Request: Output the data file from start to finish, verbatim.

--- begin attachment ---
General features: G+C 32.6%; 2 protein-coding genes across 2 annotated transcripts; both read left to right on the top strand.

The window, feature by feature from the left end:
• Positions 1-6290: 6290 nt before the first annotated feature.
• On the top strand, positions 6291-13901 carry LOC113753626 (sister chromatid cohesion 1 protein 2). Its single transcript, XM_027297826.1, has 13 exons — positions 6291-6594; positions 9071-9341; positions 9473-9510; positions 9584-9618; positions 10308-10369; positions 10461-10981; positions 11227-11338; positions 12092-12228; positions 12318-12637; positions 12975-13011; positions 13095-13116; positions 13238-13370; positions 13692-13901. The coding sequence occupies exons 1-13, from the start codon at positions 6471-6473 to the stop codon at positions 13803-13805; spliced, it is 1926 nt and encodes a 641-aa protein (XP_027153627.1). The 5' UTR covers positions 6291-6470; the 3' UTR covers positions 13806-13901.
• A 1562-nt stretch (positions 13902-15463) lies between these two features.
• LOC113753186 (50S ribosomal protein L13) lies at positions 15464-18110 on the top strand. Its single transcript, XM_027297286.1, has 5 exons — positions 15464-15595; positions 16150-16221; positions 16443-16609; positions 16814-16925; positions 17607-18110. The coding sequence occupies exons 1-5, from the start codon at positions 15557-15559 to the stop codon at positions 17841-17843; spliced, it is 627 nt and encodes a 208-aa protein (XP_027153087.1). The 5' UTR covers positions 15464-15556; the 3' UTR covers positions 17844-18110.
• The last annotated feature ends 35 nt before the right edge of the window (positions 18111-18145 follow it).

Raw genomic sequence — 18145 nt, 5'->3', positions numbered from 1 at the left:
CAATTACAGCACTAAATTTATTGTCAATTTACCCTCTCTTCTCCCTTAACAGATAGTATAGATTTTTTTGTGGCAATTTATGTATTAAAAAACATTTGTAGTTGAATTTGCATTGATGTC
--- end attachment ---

General features: G+C 32.6%; 2 protein-coding genes across 2 annotated transcripts; both read left to right on the top strand.

The window, feature by feature from the left end:
• Positions 1-6290: 6290 nt before the first annotated feature.
• On the top strand, positions 6291-13901 carry LOC113753626 (sister chromatid cohesion 1 protein 2). Its single transcript, XM_027297826.1, has 13 exons — positions 6291-6594; positions 9071-9341; positions 9473-9510; positions 9584-9618; positions 10308-10369; positions 10461-10981; positions 11227-11338; positions 12092-12228; positions 12318-12637; positions 12975-13011; positions 13095-13116; positions 13238-13370; positions 13692-13901. The coding sequence occupies exons 1-13, from the start codon at positions 6471-6473 to the stop codon at positions 13803-13805; spliced, it is 1926 nt and encodes a 641-aa protein (XP_027153627.1). The 5' UTR covers positions 6291-6470; the 3' UTR covers positions 13806-13901.
• A 1562-nt stretch (positions 13902-15463) lies between these two features.
• LOC113753186 (50S ribosomal protein L13) lies at positions 15464-18110 on the top strand. Its single transcript, XM_027297286.1, has 5 exons — positions 15464-15595; positions 16150-16221; positions 16443-16609; positions 16814-16925; positions 17607-18110. The coding sequence occupies exons 1-5, from the start codon at positions 15557-15559 to the stop codon at positions 17841-17843; spliced, it is 627 nt and encodes a 208-aa protein (XP_027153087.1). The 5' UTR covers positions 15464-15556; the 3' UTR covers positions 17844-18110.
• The last annotated feature ends 35 nt before the right edge of the window (positions 18111-18145 follow it).

Raw genomic sequence — 18145 nt, 5'->3', positions numbered from 1 at the left:
CAATTACAGCACTAAATTTATTGTCAATTTACCCTCTCTTCTCCCTTAACAGATAGTATAGATTTTTTTGTGGCAATTTATGTATTAAAAAACATTTGTAGTTGAATTTGCATTGATGTC